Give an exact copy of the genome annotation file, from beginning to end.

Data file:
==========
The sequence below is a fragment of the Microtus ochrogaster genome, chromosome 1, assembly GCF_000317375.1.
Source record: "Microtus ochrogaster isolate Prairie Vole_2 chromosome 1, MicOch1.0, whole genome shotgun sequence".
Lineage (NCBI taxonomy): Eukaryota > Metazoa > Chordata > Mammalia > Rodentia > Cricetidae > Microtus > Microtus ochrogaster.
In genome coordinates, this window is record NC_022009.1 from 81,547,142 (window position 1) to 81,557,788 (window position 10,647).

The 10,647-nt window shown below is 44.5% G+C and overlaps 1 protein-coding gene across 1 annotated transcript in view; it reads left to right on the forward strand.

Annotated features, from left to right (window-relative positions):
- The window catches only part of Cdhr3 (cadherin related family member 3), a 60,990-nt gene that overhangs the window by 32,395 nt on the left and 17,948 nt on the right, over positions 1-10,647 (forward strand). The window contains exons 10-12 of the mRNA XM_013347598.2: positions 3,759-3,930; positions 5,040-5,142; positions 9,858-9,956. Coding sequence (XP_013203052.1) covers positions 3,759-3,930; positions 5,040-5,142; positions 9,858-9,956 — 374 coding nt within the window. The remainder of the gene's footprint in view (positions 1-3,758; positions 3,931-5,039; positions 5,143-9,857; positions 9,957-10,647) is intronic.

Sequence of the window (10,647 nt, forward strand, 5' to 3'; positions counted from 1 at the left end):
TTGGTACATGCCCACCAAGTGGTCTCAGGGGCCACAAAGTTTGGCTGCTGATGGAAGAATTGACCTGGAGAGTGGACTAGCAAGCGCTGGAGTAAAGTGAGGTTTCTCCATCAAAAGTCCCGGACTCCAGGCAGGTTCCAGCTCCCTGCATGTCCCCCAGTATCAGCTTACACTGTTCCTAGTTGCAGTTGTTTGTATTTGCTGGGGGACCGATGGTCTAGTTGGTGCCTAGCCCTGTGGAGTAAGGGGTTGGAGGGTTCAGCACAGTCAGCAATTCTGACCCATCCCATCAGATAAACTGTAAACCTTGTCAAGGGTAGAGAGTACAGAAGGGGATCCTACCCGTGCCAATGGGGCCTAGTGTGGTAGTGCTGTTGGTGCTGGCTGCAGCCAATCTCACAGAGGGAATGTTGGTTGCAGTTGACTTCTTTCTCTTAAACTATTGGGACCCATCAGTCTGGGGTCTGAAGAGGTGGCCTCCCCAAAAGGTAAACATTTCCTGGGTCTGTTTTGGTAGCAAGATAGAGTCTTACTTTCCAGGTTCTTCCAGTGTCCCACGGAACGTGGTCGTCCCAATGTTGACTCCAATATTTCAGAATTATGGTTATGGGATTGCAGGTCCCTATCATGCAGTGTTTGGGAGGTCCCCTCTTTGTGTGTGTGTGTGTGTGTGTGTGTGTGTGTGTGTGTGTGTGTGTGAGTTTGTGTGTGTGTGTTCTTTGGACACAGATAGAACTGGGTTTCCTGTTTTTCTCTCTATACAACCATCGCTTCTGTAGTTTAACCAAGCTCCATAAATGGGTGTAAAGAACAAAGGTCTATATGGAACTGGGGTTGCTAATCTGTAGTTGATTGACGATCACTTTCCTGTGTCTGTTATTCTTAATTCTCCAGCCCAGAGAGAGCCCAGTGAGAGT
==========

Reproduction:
The sequence below is a fragment of the Microtus ochrogaster genome, chromosome 1, assembly GCF_000317375.1.
Source record: "Microtus ochrogaster isolate Prairie Vole_2 chromosome 1, MicOch1.0, whole genome shotgun sequence".
Lineage (NCBI taxonomy): Eukaryota > Metazoa > Chordata > Mammalia > Rodentia > Cricetidae > Microtus > Microtus ochrogaster.
In genome coordinates, this window is record NC_022009.1 from 81,547,142 (window position 1) to 81,557,788 (window position 10,647).

The 10,647-nt window shown below is 44.5% G+C and overlaps 1 protein-coding gene across 1 annotated transcript in view; it reads left to right on the forward strand.

Annotated features, from left to right (window-relative positions):
- The window catches only part of Cdhr3 (cadherin related family member 3), a 60,990-nt gene that overhangs the window by 32,395 nt on the left and 17,948 nt on the right, over positions 1-10,647 (forward strand). The window contains exons 10-12 of the mRNA XM_013347598.2: positions 3,759-3,930; positions 5,040-5,142; positions 9,858-9,956. Coding sequence (XP_013203052.1) covers positions 3,759-3,930; positions 5,040-5,142; positions 9,858-9,956 — 374 coding nt within the window. The remainder of the gene's footprint in view (positions 1-3,758; positions 3,931-5,039; positions 5,143-9,857; positions 9,957-10,647) is intronic.

Sequence of the window (10,647 nt, forward strand, 5' to 3'; positions counted from 1 at the left end):
TTGGTACATGCCCACCAAGTGGTCTCAGGGGCCACAAAGTTTGGCTGCTGATGGAAGAATTGACCTGGAGAGTGGACTAGCAAGCGCTGGAGTAAAGTGAGGTTTCTCCATCAAAAGTCCCGGACTCCAGGCAGGTTCCAGCTCCCTGCATGTCCCCCAGTATCAGCTTACACTGTTCCTAGTTGCAGTTGTTTGTATTTGCTGGGGGACCGATGGTCTAGTTGGTGCCTAGCCCTGTGGAGTAAGGGGTTGGAGGGTTCAGCACAGTCAGCAATTCTGACCCATCCCATCAGATAAACTGTAAACCTTGTCAAGGGTAGAGAGTACAGAAGGGGATCCTACCCGTGCCAATGGGGCCTAGTGTGGTAGTGCTGTTGGTGCTGGCTGCAGCCAATCTCACAGAGGGAATGTTGGTTGCAGTTGACTTCTTTCTCTTAAACTATTGGGACCCATCAGTCTGGGGTCTGAAGAGGTGGCCTCCCCAAAAGGTAAACATTTCCTGGGTCTGTTTTGGTAGCAAGATAGAGTCTTACTTTCCAGGTTCTTCCAGTGTCCCACGGAACGTGGTCGTCCCAATGTTGACTCCAATATTTCAGAATTATGGTTATGGGATTGCAGGTCCCTATCATGCAGTGTTTGGGAGGTCCCCTCTTTGTGTGTGTGTGTGTGTGTGTGTGTGTGTGTGTGTGTGTGTGTGTGAGTTTGTGTGTGTGTGTTCTTTGGACACAGATAGAACTGGGTTTCCTGTTTTTCTCTCTATACAACCATCGCTTCTGTAGTTTAACCAAGCTCCATAAATGGGTGTAAAGAACAAAGGTCTATATGGAACTGGGGTTGCTAATCTGTAGTTGATTGACGATCACTTTCCTGTGTCTGTTATTCTTAATTCTCCAGCCCAGAGAGAGCCCAGTGAGAGT